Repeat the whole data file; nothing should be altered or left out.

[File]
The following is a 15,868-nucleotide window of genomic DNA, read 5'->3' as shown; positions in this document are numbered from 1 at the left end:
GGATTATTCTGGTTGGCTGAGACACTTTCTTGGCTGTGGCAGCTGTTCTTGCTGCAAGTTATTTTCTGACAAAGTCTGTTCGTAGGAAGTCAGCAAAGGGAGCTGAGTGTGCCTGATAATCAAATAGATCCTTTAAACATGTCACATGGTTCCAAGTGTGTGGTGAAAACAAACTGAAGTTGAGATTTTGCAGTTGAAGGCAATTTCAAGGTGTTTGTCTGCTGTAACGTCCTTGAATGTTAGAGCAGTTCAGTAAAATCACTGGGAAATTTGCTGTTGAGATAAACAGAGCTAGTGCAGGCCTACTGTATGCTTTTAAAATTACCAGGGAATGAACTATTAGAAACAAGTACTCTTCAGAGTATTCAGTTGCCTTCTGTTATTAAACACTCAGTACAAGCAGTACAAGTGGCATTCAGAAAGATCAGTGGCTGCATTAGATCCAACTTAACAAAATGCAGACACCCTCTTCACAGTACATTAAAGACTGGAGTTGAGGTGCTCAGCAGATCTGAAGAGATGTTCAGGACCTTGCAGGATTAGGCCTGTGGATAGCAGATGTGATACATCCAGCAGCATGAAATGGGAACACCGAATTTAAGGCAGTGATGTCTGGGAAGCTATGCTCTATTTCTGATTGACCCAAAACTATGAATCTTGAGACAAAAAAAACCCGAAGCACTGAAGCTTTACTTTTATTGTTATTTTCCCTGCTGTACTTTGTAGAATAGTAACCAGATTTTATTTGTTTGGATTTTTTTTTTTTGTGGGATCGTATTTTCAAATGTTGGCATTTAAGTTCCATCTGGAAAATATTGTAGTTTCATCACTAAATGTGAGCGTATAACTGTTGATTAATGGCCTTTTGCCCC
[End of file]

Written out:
The following is a 15,868-nucleotide window of genomic DNA, read 5'->3' as shown; positions in this document are numbered from 1 at the left end:
GGATTATTCTGGTTGGCTGAGACACTTTCTTGGCTGTGGCAGCTGTTCTTGCTGCAAGTTATTTTCTGACAAAGTCTGTTCGTAGGAAGTCAGCAAAGGGAGCTGAGTGTGCCTGATAATCAAATAGATCCTTTAAACATGTCACATGGTTCCAAGTGTGTGGTGAAAACAAACTGAAGTTGAGATTTTGCAGTTGAAGGCAATTTCAAGGTGTTTGTCTGCTGTAACGTCCTTGAATGTTAGAGCAGTTCAGTAAAATCACTGGGAAATTTGCTGTTGAGATAAACAGAGCTAGTGCAGGCCTACTGTATGCTTTTAAAATTACCAGGGAATGAACTATTAGAAACAAGTACTCTTCAGAGTATTCAGTTGCCTTCTGTTATTAAACACTCAGTACAAGCAGTACAAGTGGCATTCAGAAAGATCAGTGGCTGCATTAGATCCAACTTAACAAAATGCAGACACCCTCTTCACAGTACATTAAAGACTGGAGTTGAGGTGCTCAGCAGATCTGAAGAGATGTTCAGGACCTTGCAGGATTAGGCCTGTGGATAGCAGATGTGATACATCCAGCAGCATGAAATGGGAACACCGAATTTAAGGCAGTGATGTCTGGGAAGCTATGCTCTATTTCTGATTGACCCAAAACTATGAATCTTGAGACAAAAAAAACCCGAAGCACTGAAGCTTTACTTTTATTGTTATTTTCCCTGCTGTACTTTGTAGAATAGTAACCAGATTTTATTTGTTTGGATTTTTTTTTTTTGTGGGATCGTATTTTCAAATGTTGGCATTTAAGTTCCATCTGGAAAATATTGTAGTTTCATCACTAAATGTGAGCGTATAACTGTTGATTAATGGCCTTTTGCCCC